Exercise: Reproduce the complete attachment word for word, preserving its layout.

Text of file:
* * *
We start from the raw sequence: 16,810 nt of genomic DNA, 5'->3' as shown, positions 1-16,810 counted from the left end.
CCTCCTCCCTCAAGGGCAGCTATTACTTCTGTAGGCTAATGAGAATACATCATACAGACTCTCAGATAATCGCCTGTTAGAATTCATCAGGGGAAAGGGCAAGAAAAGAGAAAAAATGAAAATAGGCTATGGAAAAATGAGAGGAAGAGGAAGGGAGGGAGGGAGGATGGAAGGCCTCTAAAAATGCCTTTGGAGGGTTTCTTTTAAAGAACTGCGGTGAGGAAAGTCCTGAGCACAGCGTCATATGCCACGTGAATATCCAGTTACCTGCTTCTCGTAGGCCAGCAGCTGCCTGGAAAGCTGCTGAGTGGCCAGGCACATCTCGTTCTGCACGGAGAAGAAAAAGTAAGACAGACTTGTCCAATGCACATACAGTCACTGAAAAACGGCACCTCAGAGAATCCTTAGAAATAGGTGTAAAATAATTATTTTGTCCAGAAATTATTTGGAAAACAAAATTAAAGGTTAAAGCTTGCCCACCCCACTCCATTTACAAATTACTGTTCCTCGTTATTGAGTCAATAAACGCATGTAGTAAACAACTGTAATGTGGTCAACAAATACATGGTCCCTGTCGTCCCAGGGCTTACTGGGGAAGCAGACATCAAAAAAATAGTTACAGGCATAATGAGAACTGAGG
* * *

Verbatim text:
We start from the raw sequence: 16,810 nt of genomic DNA, 5'->3' as shown, positions 1-16,810 counted from the left end.
CCTCCTCCCTCAAGGGCAGCTATTACTTCTGTAGGCTAATGAGAATACATCATACAGACTCTCAGATAATCGCCTGTTAGAATTCATCAGGGGAAAGGGCAAGAAAAGAGAAAAAATGAAAATAGGCTATGGAAAAATGAGAGGAAGAGGAAGGGAGGGAGGGAGGATGGAAGGCCTCTAAAAATGCCTTTGGAGGGTTTCTTTTAAAGAACTGCGGTGAGGAAAGTCCTGAGCACAGCGTCATATGCCACGTGAATATCCAGTTACCTGCTTCTCGTAGGCCAGCAGCTGCCTGGAAAGCTGCTGAGTGGCCAGGCACATCTCGTTCTGCACGGAGAAGAAAAAGTAAGACAGACTTGTCCAATGCACATACAGTCACTGAAAAACGGCACCTCAGAGAATCCTTAGAAATAGGTGTAAAATAATTATTTTGTCCAGAAATTATTTGGAAAACAAAATTAAAGGTTAAAGCTTGCCCACCCCACTCCATTTACAAATTACTGTTCCTCGTTATTGAGTCAATAAACGCATGTAGTAAACAACTGTAATGTGGTCAACAAATACATGGTCCCTGTCGTCCCAGGGCTTACTGGGGAAGCAGACATCAAAAAAATAGTTACAGGCATAATGAGAACTGAGG